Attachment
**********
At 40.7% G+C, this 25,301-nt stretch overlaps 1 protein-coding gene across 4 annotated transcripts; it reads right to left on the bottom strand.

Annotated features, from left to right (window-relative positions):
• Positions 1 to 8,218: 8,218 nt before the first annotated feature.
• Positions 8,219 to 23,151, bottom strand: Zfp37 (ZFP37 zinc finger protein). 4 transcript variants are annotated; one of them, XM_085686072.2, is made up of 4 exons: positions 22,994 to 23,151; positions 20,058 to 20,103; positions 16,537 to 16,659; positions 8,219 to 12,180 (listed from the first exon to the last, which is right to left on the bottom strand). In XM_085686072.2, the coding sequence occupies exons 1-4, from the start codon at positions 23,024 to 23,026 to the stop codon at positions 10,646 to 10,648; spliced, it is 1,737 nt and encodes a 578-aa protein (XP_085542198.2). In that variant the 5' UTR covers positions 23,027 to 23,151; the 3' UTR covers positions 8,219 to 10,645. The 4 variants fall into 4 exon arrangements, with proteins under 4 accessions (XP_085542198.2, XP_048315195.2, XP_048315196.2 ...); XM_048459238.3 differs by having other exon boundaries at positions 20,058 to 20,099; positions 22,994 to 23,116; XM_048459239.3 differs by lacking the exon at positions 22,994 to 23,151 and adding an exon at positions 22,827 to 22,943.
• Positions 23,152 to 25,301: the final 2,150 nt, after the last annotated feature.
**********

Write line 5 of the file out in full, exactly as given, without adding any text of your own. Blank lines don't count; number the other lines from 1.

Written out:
• Positions 23,152 to 25,301: the final 2,150 nt, after the last annotated feature.